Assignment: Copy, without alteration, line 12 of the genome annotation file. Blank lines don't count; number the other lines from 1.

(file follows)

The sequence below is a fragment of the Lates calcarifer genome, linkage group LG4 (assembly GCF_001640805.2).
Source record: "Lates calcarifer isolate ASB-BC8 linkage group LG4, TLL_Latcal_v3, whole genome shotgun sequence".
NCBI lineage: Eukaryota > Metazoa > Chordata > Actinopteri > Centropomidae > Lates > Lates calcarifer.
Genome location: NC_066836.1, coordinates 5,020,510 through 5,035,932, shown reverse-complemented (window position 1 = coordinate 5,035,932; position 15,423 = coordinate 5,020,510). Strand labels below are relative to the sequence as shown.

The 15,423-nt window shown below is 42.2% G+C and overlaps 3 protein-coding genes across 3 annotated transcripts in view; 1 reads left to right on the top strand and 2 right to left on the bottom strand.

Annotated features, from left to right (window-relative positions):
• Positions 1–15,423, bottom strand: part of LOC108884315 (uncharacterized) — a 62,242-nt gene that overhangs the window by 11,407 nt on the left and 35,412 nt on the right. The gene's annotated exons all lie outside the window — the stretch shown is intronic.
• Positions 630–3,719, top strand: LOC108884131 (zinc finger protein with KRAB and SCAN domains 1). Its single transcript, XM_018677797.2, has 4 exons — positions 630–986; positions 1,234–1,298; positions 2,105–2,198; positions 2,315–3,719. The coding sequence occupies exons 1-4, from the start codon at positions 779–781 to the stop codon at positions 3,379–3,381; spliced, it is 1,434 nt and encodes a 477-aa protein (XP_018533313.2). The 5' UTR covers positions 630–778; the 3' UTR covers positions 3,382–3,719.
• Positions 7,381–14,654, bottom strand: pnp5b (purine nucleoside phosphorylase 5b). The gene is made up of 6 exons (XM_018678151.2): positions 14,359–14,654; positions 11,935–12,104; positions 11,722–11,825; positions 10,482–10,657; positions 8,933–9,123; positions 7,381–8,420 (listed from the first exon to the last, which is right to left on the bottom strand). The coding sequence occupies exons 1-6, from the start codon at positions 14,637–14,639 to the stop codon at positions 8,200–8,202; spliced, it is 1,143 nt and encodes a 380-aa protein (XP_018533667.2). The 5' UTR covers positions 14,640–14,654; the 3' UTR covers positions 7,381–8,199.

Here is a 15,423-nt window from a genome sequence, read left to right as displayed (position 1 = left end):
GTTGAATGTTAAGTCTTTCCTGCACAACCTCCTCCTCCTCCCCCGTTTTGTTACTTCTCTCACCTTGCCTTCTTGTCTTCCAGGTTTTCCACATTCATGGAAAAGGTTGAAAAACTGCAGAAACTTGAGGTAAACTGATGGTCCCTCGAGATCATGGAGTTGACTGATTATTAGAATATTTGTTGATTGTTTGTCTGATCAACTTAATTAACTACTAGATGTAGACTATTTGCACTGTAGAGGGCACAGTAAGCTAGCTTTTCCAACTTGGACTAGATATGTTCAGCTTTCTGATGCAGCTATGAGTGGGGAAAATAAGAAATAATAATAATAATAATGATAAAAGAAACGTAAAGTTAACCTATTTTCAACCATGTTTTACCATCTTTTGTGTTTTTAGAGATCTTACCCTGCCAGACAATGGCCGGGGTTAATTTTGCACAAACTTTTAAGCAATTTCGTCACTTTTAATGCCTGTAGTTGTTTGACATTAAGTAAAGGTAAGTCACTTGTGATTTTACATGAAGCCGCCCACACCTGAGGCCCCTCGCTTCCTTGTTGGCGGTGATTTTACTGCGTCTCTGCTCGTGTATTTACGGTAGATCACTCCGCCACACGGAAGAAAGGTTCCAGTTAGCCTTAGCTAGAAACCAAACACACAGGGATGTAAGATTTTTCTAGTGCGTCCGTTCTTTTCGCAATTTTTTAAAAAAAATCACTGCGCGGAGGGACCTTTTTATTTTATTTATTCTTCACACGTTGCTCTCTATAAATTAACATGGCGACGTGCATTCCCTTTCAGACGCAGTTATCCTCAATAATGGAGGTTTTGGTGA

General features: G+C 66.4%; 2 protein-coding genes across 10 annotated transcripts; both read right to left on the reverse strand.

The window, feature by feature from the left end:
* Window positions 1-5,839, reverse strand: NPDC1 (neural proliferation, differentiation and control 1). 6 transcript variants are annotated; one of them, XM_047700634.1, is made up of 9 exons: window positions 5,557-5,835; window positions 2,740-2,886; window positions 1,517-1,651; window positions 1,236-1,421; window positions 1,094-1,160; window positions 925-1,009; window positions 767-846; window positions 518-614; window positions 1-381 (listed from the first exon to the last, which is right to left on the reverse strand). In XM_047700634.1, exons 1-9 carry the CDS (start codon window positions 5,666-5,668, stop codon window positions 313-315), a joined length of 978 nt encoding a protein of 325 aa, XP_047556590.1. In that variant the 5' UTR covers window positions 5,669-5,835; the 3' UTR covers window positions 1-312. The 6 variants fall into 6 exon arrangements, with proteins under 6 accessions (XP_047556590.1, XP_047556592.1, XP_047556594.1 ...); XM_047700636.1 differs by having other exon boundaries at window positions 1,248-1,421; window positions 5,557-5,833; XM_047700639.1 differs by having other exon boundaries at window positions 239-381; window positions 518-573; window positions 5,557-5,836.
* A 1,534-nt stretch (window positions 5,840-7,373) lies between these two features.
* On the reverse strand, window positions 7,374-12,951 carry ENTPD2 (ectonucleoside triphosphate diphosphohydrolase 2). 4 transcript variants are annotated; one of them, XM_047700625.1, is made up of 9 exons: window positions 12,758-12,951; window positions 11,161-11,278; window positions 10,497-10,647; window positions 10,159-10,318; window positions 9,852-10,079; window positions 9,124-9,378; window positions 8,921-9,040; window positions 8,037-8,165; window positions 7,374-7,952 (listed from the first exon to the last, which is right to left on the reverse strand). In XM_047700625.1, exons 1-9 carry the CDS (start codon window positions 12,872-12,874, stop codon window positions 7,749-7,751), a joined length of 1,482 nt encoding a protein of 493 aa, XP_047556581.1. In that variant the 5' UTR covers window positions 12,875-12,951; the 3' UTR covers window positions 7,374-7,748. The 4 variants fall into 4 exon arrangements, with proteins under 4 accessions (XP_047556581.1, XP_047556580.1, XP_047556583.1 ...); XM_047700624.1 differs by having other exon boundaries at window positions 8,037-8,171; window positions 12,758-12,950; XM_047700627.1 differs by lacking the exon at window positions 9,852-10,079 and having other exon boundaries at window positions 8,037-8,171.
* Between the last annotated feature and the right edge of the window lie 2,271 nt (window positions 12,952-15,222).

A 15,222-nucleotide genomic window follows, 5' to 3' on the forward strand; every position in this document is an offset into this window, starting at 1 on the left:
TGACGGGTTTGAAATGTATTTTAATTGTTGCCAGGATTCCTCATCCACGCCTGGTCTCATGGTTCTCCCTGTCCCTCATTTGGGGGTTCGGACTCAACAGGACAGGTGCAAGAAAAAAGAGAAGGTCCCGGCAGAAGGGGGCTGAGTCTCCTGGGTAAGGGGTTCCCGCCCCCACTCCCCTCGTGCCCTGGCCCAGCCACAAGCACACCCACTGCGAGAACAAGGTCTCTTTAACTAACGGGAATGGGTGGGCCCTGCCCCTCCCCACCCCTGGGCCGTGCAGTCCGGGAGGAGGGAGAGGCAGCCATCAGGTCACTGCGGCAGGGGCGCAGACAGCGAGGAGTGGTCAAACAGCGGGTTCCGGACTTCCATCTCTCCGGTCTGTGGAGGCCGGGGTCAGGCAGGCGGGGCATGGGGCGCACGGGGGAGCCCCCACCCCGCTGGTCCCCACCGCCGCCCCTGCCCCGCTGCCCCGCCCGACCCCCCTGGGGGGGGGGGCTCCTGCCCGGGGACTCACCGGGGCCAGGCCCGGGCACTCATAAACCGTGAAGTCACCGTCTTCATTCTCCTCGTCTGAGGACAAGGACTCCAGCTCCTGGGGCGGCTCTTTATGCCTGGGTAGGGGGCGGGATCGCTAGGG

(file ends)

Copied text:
General features: G+C 66.4%; 2 protein-coding genes across 10 annotated transcripts; both read right to left on the reverse strand.